*The information in this podcast is intended for Healthcare Practitioners.
Despite women spending more of their lives in a post-menopausal state, there has been limited progress in how society views and supports menopausal women. In this episode, we are joined by Professor Mary Anne Lumsden, a leading researcher and menopause advocate, to examine menopause from all angles. Professor Lumsden explains that with appropriate biopsychosocial support, menopausal women can thrive and be revered.
The conversation begins by exploring the evolutionary theory of the grandma hypothesis, which suggests that menopause is a feature rather than a bug. We delve into the menopausal transition and how symptoms, such as hot flushes, are not solely driven by an absolute estrogen deficiency. In this light, non-hormonal treatments are explored. Additionally, Professor Lumsden outlines the latest updates on the benefits and risks of menopausal hormone replacement therapy, suggesting that the risks may have been overstated in the past.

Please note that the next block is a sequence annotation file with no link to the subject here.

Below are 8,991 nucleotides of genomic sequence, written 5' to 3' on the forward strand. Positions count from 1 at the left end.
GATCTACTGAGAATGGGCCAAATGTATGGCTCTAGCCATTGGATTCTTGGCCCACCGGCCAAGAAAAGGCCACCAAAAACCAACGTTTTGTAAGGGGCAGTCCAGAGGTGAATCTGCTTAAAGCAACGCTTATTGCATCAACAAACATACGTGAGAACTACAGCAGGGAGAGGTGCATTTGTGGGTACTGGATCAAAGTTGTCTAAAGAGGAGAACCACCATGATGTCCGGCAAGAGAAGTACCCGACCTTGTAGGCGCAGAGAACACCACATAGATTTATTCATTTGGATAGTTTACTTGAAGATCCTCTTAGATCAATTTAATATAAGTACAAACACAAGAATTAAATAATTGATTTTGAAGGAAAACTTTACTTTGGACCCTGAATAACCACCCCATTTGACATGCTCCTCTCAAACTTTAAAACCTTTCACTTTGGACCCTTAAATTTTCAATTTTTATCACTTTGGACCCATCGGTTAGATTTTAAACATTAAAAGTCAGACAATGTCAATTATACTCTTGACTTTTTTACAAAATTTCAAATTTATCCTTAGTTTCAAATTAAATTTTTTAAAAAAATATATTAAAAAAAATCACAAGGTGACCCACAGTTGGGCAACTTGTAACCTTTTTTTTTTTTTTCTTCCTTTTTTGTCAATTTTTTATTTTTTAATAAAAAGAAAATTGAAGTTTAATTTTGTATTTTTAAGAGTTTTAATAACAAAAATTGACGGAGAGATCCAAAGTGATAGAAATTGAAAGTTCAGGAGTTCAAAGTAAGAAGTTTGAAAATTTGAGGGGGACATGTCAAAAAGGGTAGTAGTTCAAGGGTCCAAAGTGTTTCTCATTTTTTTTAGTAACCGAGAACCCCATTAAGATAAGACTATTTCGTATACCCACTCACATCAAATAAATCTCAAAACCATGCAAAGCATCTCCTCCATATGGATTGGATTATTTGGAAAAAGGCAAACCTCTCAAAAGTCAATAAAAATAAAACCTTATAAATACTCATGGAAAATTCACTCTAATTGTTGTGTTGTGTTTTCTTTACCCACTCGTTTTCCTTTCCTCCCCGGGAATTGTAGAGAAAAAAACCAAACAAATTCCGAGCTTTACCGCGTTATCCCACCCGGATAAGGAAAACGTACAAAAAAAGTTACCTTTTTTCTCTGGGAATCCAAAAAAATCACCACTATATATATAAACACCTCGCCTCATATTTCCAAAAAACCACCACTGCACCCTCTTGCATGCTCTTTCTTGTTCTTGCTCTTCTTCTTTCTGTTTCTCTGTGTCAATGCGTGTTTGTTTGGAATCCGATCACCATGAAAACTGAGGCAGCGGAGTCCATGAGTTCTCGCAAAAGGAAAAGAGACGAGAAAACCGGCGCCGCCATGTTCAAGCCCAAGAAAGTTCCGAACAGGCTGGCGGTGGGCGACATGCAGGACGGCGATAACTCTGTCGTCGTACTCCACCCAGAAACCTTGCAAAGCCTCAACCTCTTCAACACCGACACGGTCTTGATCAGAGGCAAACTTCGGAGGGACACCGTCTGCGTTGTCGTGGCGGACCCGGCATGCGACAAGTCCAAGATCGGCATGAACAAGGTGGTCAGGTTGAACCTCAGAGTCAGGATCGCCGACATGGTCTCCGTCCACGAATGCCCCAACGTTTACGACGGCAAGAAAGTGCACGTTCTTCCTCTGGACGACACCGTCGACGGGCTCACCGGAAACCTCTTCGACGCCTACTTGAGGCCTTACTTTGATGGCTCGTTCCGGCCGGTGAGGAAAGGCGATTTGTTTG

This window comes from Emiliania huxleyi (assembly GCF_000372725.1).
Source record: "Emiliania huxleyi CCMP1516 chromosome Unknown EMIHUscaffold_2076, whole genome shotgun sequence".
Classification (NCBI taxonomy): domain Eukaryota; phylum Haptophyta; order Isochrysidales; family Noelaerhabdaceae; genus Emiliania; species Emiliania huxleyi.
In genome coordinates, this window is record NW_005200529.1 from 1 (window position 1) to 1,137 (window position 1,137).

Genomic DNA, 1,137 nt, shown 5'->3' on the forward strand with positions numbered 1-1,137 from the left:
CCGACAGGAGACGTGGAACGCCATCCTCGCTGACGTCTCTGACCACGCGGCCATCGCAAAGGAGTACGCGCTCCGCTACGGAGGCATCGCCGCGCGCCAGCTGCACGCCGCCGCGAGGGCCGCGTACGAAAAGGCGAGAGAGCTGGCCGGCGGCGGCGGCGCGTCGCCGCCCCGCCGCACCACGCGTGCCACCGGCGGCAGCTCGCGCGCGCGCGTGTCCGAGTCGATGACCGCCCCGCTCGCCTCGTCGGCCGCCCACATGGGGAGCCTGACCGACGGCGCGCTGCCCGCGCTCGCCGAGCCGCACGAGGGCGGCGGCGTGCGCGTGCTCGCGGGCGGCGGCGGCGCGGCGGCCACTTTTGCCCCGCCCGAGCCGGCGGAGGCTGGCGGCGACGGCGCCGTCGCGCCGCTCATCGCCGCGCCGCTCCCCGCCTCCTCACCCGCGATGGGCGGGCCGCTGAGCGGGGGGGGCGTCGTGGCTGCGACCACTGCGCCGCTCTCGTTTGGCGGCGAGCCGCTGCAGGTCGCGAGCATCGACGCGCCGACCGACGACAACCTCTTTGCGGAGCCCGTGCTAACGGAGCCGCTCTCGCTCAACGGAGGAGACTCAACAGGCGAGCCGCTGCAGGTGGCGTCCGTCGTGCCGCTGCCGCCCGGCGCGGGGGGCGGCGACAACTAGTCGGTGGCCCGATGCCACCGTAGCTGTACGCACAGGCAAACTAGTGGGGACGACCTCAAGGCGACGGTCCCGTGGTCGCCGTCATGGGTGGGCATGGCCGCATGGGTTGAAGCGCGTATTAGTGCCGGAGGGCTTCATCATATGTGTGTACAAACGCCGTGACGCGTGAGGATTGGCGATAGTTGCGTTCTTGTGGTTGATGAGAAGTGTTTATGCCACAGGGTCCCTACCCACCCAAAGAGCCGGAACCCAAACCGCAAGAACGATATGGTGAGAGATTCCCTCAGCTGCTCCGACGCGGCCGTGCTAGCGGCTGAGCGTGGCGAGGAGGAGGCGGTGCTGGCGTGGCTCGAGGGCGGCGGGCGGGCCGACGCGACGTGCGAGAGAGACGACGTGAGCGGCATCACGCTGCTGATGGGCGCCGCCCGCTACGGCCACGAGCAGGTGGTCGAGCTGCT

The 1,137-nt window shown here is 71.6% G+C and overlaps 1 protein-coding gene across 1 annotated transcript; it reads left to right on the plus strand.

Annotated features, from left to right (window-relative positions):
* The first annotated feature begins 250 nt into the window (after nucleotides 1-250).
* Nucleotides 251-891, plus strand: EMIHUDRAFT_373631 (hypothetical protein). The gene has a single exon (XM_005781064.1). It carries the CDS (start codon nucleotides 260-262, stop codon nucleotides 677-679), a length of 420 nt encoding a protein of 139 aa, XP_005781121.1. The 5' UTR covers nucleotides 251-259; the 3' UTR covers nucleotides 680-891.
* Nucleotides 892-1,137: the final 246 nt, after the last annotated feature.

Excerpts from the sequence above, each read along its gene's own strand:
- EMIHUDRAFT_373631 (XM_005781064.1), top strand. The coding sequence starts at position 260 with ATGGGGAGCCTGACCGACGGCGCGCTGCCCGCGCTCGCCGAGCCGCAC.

We then turn to the health challenges that menopausal women often face, such as unwanted weight gain, body composition changes, osteoporosis, and dementia. Professor Lumsden provides insights on evidence-based clinical strategies to support women during this transitional phase of life.
Tune in for a menopausal masterclass that offers an evolutionary, biopsychosocial, and clinical perspective on how menopausal women can thrive.
Mary Ann Lumsden is the CEO of the International Federation of Gynecology and Obstetrics and former Professor of Medical Education & Gynaecology and Head of Reproductive & Maternal Medicine, University of Glasgow. She is Past Senior Vice President for Strategy at the Royal College of Obstetricians and Gynaecologists in London. Mary Ann has considerable experience of developing Guidelines. She was Chair of the Guidelines Development Group for the National Institute of Health and Care Excellence (NICE) Guideline ‘Menopause: Investigation and Management’. Her success in this field was recognised in 2017 when she was awarded an OBE (Officer of the Order of the British Empire) for Services to Women’s Health.